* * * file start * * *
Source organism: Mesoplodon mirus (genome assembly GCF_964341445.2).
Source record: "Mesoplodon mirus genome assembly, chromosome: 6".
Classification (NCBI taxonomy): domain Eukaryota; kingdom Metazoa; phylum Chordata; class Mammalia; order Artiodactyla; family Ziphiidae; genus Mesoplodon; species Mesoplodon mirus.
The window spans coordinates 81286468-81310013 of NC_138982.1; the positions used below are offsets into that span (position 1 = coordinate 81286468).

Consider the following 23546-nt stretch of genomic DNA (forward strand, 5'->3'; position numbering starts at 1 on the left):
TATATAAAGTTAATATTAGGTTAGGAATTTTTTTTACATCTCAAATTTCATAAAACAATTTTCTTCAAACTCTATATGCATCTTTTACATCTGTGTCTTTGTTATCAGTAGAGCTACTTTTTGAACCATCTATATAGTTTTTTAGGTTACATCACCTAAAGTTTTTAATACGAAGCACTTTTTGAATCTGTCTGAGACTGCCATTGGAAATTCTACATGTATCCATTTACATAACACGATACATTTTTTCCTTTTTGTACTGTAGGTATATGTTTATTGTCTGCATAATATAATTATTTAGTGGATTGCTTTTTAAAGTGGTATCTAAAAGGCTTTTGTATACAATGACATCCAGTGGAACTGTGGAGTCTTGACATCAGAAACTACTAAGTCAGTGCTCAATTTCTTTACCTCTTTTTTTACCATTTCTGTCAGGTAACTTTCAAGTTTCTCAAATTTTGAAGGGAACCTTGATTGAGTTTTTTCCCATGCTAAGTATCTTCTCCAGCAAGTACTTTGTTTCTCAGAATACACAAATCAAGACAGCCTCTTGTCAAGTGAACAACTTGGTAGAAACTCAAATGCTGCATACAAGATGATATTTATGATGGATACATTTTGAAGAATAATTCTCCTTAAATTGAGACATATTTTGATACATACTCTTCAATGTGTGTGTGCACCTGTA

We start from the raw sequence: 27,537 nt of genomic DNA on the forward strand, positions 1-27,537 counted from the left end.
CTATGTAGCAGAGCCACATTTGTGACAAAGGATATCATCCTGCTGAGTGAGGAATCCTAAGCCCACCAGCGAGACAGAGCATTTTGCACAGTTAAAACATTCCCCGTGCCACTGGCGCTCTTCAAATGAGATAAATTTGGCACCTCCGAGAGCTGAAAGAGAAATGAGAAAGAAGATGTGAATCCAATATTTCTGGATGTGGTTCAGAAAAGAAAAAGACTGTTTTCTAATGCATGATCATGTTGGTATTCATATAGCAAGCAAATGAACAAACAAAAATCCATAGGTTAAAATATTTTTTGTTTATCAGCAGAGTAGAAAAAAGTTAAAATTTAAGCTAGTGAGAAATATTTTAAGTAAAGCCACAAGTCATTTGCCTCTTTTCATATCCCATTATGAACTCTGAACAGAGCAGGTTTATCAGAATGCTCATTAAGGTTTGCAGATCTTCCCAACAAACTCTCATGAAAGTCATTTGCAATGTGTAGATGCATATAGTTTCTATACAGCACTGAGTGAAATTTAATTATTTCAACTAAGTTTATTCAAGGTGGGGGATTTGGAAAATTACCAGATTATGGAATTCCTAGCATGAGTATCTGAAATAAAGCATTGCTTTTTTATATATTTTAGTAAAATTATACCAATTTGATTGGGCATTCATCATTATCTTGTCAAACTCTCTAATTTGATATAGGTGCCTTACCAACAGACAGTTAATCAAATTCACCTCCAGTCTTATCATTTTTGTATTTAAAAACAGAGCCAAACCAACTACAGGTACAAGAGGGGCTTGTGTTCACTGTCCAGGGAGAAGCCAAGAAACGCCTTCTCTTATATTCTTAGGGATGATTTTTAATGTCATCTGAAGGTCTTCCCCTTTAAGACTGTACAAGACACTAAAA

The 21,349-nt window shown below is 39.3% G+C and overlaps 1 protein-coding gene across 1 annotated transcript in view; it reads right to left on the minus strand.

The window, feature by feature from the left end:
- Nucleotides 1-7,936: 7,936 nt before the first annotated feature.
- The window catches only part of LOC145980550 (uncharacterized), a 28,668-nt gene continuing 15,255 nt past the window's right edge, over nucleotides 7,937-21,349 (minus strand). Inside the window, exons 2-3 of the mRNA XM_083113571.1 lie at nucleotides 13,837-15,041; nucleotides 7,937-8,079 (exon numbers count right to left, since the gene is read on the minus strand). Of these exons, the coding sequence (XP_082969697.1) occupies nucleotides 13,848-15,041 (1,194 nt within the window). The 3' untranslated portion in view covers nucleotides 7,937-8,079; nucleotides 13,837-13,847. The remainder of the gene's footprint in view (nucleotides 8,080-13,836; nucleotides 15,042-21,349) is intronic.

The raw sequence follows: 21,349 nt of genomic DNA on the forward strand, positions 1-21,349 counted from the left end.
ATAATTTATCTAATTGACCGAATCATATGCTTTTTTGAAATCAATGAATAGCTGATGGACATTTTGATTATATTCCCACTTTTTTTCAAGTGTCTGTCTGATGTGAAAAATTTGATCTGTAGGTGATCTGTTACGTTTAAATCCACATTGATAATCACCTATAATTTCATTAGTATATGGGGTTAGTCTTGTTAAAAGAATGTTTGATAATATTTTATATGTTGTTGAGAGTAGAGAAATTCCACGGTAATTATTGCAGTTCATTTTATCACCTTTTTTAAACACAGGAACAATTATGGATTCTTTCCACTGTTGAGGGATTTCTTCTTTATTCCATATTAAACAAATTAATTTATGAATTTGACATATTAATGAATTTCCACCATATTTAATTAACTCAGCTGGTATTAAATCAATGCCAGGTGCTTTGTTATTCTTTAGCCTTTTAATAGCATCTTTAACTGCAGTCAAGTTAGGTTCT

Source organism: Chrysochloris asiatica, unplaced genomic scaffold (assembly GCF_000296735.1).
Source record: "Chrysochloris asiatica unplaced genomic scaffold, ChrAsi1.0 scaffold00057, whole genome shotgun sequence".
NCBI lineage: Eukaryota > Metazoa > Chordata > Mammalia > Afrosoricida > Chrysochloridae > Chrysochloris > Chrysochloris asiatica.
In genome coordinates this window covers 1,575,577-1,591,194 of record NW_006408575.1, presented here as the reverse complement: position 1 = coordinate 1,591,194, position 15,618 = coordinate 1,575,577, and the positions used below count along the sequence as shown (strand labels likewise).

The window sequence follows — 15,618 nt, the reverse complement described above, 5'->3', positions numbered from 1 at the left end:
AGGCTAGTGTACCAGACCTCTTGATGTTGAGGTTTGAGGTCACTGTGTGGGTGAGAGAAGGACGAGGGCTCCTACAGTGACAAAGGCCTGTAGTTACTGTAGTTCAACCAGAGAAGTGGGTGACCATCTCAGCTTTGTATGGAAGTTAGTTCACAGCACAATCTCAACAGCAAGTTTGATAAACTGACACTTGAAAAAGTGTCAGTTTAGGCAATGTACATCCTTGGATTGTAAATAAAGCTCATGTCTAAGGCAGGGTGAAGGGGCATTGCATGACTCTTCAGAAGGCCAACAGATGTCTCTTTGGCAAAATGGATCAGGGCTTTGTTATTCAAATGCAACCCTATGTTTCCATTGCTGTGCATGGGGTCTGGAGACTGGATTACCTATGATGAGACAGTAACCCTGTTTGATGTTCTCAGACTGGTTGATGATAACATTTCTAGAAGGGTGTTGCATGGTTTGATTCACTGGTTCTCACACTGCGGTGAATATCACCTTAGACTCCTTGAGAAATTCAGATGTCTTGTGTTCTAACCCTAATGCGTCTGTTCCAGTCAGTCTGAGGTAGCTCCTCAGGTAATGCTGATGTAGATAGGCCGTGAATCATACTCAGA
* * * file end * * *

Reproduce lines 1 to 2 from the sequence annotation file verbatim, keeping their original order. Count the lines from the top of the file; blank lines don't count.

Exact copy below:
Source organism: Mesoplodon mirus (genome assembly GCF_964341445.2).
Source record: "Mesoplodon mirus genome assembly, chromosome: 6".